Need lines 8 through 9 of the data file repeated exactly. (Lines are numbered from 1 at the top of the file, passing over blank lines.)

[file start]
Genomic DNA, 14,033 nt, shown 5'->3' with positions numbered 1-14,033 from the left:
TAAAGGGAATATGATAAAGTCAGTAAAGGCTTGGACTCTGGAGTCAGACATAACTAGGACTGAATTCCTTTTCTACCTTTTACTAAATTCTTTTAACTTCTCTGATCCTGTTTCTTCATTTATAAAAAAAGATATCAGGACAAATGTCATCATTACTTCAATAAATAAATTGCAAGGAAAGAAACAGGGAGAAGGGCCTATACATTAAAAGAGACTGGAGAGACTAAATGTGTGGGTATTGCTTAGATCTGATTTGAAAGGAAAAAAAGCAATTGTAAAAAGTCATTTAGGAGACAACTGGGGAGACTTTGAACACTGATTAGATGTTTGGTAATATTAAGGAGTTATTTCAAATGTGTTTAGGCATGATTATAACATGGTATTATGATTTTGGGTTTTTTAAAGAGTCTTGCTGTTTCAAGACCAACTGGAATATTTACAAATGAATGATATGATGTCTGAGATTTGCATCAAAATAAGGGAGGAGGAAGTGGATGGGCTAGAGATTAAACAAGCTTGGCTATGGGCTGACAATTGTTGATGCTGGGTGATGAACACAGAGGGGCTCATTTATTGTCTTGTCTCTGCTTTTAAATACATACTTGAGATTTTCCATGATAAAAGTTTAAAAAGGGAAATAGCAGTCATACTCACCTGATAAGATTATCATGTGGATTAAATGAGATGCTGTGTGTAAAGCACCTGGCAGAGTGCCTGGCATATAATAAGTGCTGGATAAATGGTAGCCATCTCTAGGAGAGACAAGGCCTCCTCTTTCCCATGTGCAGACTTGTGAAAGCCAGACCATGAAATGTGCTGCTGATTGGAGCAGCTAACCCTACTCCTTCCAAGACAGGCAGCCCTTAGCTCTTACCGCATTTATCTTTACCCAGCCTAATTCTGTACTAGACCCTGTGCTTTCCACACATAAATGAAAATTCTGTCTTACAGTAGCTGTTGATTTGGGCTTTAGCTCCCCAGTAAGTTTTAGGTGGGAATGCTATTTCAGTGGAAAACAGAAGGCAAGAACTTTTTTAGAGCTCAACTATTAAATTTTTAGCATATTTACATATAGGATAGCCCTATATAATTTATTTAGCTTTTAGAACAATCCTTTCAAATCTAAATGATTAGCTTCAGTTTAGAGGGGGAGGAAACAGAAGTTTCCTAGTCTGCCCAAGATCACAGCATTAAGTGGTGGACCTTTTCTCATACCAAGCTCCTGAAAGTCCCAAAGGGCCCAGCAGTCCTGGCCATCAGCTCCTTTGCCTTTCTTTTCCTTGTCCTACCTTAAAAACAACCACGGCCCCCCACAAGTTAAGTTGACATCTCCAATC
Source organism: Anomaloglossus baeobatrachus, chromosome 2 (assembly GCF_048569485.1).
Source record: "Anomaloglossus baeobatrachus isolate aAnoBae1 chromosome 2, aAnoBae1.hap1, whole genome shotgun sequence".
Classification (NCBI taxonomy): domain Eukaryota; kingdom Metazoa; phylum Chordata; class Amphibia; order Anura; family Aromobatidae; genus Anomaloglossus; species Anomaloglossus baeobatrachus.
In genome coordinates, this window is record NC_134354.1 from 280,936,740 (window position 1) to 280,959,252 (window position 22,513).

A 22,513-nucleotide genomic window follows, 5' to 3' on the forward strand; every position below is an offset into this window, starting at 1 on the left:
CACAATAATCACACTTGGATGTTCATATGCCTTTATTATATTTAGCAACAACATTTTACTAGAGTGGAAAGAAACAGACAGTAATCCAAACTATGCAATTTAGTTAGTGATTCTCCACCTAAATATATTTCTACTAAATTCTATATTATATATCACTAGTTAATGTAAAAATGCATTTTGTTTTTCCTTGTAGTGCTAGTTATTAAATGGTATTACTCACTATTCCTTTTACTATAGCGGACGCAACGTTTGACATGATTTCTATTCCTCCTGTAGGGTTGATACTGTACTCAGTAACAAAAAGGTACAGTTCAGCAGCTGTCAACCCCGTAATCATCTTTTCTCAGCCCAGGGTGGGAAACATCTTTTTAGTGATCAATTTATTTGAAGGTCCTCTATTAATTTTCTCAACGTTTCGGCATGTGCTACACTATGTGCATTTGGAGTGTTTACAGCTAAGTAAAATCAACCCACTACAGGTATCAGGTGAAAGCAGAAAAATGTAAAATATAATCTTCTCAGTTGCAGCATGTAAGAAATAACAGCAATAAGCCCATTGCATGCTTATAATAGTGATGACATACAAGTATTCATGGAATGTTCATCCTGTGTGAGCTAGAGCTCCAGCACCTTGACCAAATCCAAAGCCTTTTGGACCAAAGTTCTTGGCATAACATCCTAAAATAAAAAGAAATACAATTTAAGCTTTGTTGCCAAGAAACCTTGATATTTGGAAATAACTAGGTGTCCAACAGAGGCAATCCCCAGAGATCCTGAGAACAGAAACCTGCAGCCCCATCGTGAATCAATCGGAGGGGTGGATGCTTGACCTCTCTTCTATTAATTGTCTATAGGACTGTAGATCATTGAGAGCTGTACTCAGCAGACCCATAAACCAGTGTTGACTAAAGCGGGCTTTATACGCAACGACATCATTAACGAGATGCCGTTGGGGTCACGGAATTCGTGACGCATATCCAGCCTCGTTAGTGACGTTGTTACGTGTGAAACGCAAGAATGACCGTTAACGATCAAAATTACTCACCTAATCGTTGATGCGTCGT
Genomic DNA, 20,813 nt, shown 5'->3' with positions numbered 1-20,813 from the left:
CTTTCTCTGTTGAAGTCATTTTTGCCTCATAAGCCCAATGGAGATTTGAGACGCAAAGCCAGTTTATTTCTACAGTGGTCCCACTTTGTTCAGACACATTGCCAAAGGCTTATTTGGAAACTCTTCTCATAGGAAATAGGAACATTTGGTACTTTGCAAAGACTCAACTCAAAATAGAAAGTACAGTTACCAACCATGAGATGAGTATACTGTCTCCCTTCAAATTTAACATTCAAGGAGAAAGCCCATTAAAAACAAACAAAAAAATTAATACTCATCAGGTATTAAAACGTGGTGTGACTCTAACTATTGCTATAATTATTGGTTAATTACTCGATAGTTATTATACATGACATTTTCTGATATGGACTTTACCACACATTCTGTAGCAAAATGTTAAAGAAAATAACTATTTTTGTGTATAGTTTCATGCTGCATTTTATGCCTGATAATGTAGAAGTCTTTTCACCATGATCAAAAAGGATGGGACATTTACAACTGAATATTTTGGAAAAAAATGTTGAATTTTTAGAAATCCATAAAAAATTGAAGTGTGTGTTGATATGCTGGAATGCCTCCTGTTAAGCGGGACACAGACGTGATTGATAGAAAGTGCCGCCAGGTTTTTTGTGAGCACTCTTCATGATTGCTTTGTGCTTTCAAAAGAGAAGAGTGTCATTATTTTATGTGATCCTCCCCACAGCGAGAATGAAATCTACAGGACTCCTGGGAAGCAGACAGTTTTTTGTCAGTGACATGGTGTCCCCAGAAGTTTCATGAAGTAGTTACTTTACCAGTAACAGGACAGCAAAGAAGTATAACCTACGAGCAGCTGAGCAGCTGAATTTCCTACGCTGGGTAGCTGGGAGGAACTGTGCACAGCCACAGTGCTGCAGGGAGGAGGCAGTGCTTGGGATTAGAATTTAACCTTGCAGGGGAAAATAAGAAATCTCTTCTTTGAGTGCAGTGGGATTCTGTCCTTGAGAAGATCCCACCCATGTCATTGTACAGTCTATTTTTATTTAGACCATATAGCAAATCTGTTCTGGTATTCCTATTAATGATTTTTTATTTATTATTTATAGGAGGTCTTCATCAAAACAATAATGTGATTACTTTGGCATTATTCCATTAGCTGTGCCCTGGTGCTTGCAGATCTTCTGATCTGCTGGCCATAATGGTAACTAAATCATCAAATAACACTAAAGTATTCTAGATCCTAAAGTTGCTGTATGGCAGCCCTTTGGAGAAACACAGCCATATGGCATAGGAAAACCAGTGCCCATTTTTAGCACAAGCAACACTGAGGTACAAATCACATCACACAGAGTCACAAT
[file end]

CACAATAATCACACTTGGATGTTCATATGCCTTTATTATATTTAGCAACAACATTTTACTAGAGTGGAAAGAAACAGACAGTAATCCAAACTATGCAATTTAGTTAGTGATTCTCCACCTAAATATATTTCTACTAAATTCTATATTATATATCACTAGTTAATGTAAAAATGCATTTTGTTTTTCCTTGTAGTGCTAGTTATTAAATGGTATTACTCACTATTCCTTTTACTATAGCGGACGCAACGTTTGACATGATTTCTATTCCTCCTGTAGGGTTGATACTGTACTCAGTAACAAAAAGGTACAGTTCAGCAGCTGTCAACCCCGTAATCATCTTTTCTCAGCCCAGGGTGGGAAACATCTTTTTAGTGATCAATTTATTTGAAGGTCCTCTATTAATTTTCTCAACGTTTCGGCATGTGCTACACTATGTGCATTTGGAGTGTTTACAGCTAAGTAAAATCAACCCACTACAGGTATCAGGTGAAAGCAGAAAAATGTAAAATATAATCTTCTCAGTTGCAGCATGTAAGAAATAACAGCAATAAGCCCATTGCATGCTTATAATAGTGATGACATACAAGTATTCATGGAATGTTCATCCTGTGTGAGCTAGAGCTCCAGCACCTTGACCAAATCCAAAGCCTTTTGGACCAAAGTTCTTGGCATAACATCCTAAAATAAAAAGAAATACAATTTAAGCTTTGTTGCCAAGAAACCTTGATATTTGGAAATAACTAGGTGTCCAACAGAGGCAATCCCCAGAGATCCTGAGAACAGAAACCTGCAGCCCCATCGTGAATCAATCGGAGGGGTGGATGCTTGACCTCTCTTCTATTAATTGTCTATAGGACTGTAGATCATTGAGAGCTGTACTCAGCAGACCCATAAACCAGTGTTGACTAAAGCGGGCTTTATACGCAACGACATCATTAACGAGATGCCGTTGGGGTCACGGAATTCGTGACGCATATCCAGCCTCGTTAGTGACGTTGTTACGTGTGAAACGCAAGAATGACCGTTAACGATCAAAATTACTCACCTAATCGTTGATGCGTCGT
Genomic DNA, 20,813 nt, shown 5'->3' with positions numbered 1-20,813 from the left: